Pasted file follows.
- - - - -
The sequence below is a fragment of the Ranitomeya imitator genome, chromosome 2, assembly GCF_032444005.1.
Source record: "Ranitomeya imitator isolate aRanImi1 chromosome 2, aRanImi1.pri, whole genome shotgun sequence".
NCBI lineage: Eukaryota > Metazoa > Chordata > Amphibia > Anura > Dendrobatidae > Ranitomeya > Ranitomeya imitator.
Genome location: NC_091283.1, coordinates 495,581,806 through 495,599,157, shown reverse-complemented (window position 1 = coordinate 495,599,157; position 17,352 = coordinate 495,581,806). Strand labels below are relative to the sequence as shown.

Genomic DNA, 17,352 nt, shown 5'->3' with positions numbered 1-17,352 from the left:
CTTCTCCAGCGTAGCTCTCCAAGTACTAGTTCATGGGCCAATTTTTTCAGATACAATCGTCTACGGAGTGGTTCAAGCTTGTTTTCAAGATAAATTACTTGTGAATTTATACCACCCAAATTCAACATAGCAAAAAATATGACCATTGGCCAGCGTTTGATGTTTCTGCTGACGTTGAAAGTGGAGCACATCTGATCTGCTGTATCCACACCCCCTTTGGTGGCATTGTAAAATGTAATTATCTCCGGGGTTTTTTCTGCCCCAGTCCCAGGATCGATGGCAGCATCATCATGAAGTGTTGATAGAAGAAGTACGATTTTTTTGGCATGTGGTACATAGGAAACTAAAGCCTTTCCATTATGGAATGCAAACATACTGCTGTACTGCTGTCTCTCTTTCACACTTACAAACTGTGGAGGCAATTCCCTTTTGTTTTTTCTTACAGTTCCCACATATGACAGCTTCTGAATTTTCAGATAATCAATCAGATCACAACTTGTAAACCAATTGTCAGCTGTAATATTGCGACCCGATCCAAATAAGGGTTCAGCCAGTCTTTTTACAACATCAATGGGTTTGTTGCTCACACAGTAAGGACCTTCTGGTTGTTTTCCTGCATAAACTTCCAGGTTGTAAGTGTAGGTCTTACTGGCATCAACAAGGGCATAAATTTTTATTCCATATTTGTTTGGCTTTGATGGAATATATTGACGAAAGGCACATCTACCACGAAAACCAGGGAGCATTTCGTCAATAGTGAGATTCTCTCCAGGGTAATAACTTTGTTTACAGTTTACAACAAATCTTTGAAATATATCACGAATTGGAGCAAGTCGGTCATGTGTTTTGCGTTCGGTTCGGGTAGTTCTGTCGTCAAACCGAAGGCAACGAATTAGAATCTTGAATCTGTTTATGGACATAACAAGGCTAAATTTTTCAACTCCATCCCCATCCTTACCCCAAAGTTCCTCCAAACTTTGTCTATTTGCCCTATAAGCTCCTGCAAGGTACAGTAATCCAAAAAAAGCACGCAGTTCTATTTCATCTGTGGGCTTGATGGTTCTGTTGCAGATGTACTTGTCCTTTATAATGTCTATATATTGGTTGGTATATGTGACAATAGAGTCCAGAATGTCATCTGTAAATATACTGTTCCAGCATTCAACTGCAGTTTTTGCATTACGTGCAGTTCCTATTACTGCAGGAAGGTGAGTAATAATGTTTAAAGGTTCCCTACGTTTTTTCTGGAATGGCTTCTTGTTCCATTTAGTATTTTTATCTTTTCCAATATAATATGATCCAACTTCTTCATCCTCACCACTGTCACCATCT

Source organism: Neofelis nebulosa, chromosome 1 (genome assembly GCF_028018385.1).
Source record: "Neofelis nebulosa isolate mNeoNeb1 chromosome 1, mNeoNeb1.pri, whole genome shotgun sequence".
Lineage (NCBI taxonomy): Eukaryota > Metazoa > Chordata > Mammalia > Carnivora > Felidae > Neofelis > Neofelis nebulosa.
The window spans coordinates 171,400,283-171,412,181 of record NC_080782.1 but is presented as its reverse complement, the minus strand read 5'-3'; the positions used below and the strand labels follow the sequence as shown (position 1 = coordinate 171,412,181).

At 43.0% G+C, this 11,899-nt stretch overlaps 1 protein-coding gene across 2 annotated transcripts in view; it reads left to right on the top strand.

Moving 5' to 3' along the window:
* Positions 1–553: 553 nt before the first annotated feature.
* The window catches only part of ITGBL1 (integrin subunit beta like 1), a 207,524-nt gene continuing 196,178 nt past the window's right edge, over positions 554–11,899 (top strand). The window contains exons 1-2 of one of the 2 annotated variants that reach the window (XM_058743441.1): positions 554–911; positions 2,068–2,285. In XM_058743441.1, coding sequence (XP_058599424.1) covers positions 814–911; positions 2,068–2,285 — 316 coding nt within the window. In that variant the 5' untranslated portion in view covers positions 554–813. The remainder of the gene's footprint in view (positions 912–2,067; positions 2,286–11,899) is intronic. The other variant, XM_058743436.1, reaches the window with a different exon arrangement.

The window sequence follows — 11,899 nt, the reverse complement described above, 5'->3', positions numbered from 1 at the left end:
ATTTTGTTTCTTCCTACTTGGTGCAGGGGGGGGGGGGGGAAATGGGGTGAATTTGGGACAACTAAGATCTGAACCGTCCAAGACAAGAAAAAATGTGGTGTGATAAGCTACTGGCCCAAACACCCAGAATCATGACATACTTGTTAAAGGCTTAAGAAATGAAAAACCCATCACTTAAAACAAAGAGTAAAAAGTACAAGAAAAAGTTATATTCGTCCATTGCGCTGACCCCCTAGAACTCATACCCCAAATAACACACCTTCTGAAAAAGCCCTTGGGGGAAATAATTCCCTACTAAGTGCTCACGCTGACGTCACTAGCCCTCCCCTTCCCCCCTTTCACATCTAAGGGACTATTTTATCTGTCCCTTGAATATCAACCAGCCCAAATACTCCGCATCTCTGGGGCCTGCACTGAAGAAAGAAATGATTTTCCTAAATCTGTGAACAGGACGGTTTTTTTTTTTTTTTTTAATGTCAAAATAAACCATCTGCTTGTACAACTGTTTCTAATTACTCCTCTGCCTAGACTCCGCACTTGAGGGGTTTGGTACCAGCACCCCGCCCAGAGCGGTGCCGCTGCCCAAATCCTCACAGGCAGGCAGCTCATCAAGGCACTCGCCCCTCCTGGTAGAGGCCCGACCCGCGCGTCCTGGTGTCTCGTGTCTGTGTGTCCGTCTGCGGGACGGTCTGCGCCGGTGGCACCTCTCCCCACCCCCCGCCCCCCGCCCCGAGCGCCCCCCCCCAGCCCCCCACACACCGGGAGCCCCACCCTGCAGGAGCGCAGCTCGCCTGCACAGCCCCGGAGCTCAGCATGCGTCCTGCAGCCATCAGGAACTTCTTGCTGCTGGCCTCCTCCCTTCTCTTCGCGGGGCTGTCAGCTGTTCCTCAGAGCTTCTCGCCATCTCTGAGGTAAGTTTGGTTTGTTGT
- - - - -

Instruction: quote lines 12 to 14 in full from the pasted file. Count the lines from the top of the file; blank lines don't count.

Moving 5' to 3' along the window:
* Positions 1–553: 553 nt before the first annotated feature.
* The window catches only part of ITGBL1 (integrin subunit beta like 1), a 207,524-nt gene continuing 196,178 nt past the window's right edge, over positions 554–11,899 (top strand). The window contains exons 1-2 of one of the 2 annotated variants that reach the window (XM_058743441.1): positions 554–911; positions 2,068–2,285. In XM_058743441.1, coding sequence (XP_058599424.1) covers positions 814–911; positions 2,068–2,285 — 316 coding nt within the window. In that variant the 5' untranslated portion in view covers positions 554–813. The remainder of the gene's footprint in view (positions 912–2,067; positions 2,286–11,899) is intronic. The other variant, XM_058743436.1, reaches the window with a different exon arrangement.